October 6, 2000

MIT's top eight runners had their first weekend off from racing, and in their stead, the "B" team competed at the Bryant College Invitational. Led by Brian Anderson, who finished 13th, the Engineers finished 2nd out of 8 schools with 78 points behind WPI's 39.

Running on a near perfect day, weather wise, and a very challenging course that offered hills, narrow paths, and sharp turns, the MIT harriers ran a very inspired, if not a well paced race, to have a time spread among their top five runners of only :13 seconds. Not being accustomed to being the group that is expected to bring the trophy back to Cambridge, the number 9-20 runners went into the race with a plan to accomplish just that. However, having a plan and having the patience to make the plan work are two very different things.

An ambitious pace was established by the lead pack for the largely downhill first mile. The second mile had many tight turns and a fair share of hills. Most of those who continued the ambitious pace for this mile paid dearly later in the race. The third mile was a very difficult mile that allowed for very little passing due to the narrowness of the course. MIT moved from a 3rd place position at mile two to a small lead at the end of mile three. This move was a bit premature given the uphill nature of the last two miles, and proved to be the downfall of the MIT team as the WPI runners reestablished the lead and pulled away in the final mile to a convincing victory.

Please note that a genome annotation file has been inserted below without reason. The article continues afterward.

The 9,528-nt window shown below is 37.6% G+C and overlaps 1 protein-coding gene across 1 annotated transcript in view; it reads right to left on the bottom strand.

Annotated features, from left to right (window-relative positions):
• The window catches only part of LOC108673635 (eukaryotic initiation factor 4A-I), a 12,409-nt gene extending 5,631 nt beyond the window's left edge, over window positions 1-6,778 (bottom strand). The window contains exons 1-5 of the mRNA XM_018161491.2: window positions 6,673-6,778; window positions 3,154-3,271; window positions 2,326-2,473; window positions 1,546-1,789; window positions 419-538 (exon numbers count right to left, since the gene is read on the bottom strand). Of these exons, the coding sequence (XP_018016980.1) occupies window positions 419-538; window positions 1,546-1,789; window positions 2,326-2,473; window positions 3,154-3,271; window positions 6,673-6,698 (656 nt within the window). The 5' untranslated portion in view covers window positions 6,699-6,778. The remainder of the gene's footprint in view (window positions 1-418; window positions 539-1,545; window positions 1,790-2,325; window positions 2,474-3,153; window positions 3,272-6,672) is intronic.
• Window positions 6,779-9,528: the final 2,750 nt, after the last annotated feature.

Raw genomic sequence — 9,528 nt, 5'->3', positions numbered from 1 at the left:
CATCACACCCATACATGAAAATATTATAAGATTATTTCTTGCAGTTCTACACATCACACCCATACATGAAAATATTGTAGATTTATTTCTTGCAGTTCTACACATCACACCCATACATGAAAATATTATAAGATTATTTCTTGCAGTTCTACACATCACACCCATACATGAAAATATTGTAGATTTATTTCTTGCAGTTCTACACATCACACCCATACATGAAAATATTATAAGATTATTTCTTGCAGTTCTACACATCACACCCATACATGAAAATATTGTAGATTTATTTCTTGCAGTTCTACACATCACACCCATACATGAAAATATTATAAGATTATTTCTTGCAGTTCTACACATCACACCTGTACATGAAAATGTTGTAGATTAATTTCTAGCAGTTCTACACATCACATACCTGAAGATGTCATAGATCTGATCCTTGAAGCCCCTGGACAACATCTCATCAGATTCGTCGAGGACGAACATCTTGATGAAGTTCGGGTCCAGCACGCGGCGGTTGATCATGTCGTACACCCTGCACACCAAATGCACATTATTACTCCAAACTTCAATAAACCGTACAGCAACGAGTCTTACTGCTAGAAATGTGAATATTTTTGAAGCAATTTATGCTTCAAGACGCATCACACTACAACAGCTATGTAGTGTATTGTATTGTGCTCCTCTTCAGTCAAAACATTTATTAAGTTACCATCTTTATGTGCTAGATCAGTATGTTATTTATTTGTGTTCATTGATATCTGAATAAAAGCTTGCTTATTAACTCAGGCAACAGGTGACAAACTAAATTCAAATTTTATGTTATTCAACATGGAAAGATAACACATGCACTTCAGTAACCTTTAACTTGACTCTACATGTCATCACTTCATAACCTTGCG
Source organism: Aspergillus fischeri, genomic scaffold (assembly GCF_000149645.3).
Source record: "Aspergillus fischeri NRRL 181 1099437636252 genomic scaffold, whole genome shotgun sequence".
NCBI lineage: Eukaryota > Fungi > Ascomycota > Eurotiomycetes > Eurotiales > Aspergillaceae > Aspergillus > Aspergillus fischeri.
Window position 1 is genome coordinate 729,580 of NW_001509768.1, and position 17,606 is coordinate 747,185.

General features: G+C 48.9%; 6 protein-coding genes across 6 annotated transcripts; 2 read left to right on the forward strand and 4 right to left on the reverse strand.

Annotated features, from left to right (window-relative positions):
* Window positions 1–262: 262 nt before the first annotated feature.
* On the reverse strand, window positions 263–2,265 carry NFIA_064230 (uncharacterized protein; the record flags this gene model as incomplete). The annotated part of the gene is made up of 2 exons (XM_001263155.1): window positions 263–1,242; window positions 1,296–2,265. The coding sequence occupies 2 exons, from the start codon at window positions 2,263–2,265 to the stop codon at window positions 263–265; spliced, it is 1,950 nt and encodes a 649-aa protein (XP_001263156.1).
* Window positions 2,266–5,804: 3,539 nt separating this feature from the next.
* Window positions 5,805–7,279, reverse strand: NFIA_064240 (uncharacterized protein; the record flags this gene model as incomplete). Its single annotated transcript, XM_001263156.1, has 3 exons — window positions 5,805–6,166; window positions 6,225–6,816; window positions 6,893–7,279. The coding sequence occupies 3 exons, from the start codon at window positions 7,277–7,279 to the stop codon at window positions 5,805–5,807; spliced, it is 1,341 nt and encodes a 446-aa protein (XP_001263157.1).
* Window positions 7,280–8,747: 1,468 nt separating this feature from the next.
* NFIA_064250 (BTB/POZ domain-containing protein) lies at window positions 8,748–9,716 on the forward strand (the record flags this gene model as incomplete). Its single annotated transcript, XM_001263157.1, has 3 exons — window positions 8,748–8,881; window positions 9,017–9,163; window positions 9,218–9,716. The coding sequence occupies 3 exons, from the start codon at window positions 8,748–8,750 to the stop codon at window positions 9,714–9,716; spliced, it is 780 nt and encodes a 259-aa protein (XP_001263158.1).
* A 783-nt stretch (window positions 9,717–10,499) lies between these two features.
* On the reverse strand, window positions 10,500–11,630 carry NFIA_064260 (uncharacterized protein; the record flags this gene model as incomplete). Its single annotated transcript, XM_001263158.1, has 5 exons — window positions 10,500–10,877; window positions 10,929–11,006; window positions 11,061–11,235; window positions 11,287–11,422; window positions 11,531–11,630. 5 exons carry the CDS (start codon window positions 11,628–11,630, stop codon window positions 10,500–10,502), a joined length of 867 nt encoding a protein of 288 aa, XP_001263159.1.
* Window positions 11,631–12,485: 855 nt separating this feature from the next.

The inexperience of the Tech runners takes nothing away from the strong effort put forth by the entire team. Following Anderson were Matt Yarosz in 14th, Ray Molnar in 16th, George Hanson in 17th, and Phil Loiselle in 18th. Jeff Billing, who finished 21st ran the smartest and most evenly paced race for MIT with only a :39 second difference from his fastest to slowest mile, which on such drastically different terrain and topography, was remarkable.

Next week, the top 7 will be back in business, competing in the All New England Championship at Franklin Park on Friday at 1:30. This meet tends to mirror the NCAA Division III Championships pretty closely. Even without at least one of their top 5 runners, the Engineers hope to finish in the top 10 against the mainly Division I opponents.